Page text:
America's space shuttle Columbia has opened a new kind of research opportunity for space scientists. Because the shuttle itself is reusable, so, potentially, are any instruments or scientific experiments it carries. No longer must equipment be built to the rigorous, and expensive, standards required when it has to function unattended for long periods in orbit. This cost-cutting advantage, plus the fact that astronauts can help operate instruments, means that more investigators now can do a wider range of science than ever before in space.
If instruments lose accuracy in orbit, they can be recalibrated when returned to Earth. Scientists then can often compensate for the inaccuracies. If an experiment fails, it can be reflown on a subsequent shuttle mission. Also, long-term studies can be made over a number of years with instruments being sent up from time to time as needed.
All of these advantages were demonstrated with the scientific payload carried by Columbia on its second test flight in November. Having made preliminary studies of their results, the investigators now say they generally are delighted with the research possibilities of the shuttle.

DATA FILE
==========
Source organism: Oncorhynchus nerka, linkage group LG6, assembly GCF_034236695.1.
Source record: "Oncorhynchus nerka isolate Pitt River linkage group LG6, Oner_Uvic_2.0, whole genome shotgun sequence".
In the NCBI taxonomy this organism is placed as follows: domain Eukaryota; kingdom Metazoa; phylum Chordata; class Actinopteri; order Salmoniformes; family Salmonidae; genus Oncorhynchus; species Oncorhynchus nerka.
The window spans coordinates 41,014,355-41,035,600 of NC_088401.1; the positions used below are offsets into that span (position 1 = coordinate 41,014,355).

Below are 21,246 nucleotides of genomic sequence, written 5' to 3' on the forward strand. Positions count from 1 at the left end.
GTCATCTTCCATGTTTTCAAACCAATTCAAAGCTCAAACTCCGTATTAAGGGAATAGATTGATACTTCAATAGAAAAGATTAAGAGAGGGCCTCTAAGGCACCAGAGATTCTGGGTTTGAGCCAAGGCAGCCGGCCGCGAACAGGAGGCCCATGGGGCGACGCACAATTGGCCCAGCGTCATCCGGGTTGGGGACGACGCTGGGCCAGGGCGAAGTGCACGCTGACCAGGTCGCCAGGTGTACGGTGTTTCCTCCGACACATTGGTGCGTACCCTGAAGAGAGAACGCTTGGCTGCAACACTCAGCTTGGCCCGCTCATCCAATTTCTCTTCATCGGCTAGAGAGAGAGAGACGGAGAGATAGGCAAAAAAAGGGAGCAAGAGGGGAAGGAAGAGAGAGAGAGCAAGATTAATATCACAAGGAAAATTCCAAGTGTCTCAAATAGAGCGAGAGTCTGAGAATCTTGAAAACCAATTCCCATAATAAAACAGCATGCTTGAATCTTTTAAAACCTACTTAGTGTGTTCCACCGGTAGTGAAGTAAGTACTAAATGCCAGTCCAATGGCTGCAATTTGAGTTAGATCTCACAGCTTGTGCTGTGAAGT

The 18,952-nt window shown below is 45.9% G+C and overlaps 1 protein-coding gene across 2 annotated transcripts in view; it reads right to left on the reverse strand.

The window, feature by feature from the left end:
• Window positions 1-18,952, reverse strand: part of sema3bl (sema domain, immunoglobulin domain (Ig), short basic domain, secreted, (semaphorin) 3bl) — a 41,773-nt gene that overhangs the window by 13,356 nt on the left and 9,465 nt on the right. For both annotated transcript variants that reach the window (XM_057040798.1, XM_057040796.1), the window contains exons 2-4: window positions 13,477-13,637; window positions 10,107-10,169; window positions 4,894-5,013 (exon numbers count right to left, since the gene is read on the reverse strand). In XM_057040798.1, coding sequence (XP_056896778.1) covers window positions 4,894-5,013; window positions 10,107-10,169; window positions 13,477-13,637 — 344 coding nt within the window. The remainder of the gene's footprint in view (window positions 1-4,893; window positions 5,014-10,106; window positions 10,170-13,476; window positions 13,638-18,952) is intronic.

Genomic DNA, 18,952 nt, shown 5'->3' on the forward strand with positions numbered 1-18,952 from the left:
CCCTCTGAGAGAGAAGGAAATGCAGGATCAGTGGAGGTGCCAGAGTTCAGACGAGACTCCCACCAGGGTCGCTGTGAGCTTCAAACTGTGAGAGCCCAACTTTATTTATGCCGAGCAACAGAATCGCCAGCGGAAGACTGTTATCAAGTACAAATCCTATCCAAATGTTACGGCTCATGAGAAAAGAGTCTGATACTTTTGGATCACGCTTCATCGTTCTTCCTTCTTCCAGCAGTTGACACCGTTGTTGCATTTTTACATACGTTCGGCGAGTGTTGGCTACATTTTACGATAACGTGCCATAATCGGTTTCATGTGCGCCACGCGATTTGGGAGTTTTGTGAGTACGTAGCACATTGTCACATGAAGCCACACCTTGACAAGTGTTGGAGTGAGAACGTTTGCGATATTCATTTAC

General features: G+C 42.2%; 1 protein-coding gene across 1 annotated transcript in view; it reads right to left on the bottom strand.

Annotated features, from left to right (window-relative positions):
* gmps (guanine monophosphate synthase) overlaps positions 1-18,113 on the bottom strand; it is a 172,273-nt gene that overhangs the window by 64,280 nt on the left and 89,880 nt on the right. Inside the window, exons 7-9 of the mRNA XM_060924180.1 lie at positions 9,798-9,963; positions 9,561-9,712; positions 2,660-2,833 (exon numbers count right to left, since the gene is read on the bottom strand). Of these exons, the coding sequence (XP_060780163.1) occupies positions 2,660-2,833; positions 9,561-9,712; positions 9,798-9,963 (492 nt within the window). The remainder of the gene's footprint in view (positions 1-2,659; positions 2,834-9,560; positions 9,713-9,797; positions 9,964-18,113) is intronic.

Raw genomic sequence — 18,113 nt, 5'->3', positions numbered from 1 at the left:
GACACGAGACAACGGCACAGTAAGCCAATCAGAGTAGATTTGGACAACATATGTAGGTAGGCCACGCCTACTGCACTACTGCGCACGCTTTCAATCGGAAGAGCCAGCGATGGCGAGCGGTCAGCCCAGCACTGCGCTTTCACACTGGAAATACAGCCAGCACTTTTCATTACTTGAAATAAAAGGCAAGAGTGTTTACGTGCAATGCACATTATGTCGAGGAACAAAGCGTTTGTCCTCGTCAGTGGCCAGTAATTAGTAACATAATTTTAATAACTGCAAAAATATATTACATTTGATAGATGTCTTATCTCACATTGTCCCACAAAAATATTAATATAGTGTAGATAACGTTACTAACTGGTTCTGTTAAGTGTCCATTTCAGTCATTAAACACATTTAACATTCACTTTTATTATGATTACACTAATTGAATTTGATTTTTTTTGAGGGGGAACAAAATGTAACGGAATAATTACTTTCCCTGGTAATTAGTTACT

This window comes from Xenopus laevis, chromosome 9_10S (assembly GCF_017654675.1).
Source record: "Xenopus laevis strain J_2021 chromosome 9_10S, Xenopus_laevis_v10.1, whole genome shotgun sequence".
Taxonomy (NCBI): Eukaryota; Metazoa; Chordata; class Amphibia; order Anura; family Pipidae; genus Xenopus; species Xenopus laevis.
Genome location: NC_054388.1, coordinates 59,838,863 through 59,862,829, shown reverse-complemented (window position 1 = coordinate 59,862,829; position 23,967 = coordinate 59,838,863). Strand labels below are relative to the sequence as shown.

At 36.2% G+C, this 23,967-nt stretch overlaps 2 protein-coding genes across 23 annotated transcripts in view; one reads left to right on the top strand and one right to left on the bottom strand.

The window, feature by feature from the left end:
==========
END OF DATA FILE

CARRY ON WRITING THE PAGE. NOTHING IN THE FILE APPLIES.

The thunderstorm study is typical. For this, astronauts Richard Truly and Joe Engle used a standard movie camera and photocells to photograph thunderheads and record lightning flashes. Because failure of one of their fuel cell electric generators forced them to cut their time in orbit from five days to 54 hours, the astronauts got only a little film footage and recorded only one lightning flash. However, principal investigator Bernard Vonnegut of the State University of New York at Albany says the potential for this kind of thunderstorm study has been proved. With quite inexpensive equipment and making little demand on astronaut time or capability, he now has the prospect of making detailed observations of thunderstorms from the perspective of space.
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